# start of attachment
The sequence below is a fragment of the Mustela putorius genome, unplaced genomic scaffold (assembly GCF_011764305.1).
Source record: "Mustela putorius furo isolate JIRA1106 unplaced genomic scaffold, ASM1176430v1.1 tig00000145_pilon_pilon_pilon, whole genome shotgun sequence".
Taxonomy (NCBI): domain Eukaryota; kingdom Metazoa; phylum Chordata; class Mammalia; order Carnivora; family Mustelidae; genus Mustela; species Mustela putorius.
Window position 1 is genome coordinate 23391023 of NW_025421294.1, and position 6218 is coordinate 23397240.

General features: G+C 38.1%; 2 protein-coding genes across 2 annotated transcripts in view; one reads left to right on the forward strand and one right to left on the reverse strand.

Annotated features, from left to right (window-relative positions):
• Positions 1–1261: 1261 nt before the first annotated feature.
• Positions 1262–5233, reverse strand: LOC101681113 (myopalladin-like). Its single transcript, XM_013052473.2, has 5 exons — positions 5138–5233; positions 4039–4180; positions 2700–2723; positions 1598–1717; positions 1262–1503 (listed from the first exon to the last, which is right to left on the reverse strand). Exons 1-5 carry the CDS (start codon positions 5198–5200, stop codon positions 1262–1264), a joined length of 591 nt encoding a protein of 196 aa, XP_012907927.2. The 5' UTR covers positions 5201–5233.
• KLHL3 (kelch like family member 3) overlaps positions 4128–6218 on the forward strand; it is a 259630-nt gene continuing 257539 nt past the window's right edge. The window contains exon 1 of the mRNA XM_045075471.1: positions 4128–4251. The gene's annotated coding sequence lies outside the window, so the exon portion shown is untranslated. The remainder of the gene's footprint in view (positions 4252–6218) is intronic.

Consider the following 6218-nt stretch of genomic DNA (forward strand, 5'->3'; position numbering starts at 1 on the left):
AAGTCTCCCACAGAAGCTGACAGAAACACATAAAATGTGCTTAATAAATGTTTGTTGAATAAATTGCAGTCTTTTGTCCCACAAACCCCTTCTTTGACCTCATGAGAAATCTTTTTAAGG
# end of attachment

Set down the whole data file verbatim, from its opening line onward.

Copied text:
The sequence below is a fragment of the Mustela putorius genome, unplaced genomic scaffold (assembly GCF_011764305.1).
Source record: "Mustela putorius furo isolate JIRA1106 unplaced genomic scaffold, ASM1176430v1.1 tig00000145_pilon_pilon_pilon, whole genome shotgun sequence".
Taxonomy (NCBI): domain Eukaryota; kingdom Metazoa; phylum Chordata; class Mammalia; order Carnivora; family Mustelidae; genus Mustela; species Mustela putorius.
Window position 1 is genome coordinate 23391023 of NW_025421294.1, and position 6218 is coordinate 23397240.

General features: G+C 38.1%; 2 protein-coding genes across 2 annotated transcripts in view; one reads left to right on the forward strand and one right to left on the reverse strand.

Annotated features, from left to right (window-relative positions):
• Positions 1–1261: 1261 nt before the first annotated feature.
• Positions 1262–5233, reverse strand: LOC101681113 (myopalladin-like). Its single transcript, XM_013052473.2, has 5 exons — positions 5138–5233; positions 4039–4180; positions 2700–2723; positions 1598–1717; positions 1262–1503 (listed from the first exon to the last, which is right to left on the reverse strand). Exons 1-5 carry the CDS (start codon positions 5198–5200, stop codon positions 1262–1264), a joined length of 591 nt encoding a protein of 196 aa, XP_012907927.2. The 5' UTR covers positions 5201–5233.
• KLHL3 (kelch like family member 3) overlaps positions 4128–6218 on the forward strand; it is a 259630-nt gene continuing 257539 nt past the window's right edge. The window contains exon 1 of the mRNA XM_045075471.1: positions 4128–4251. The gene's annotated coding sequence lies outside the window, so the exon portion shown is untranslated. The remainder of the gene's footprint in view (positions 4252–6218) is intronic.

Consider the following 6218-nt stretch of genomic DNA (forward strand, 5'->3'; position numbering starts at 1 on the left):
AAGTCTCCCACAGAAGCTGACAGAAACACATAAAATGTGCTTAATAAATGTTTGTTGAATAAATTGCAGTCTTTTGTCCCACAAACCCCTTCTTTGACCTCATGAGAAATCTTTTTAAGG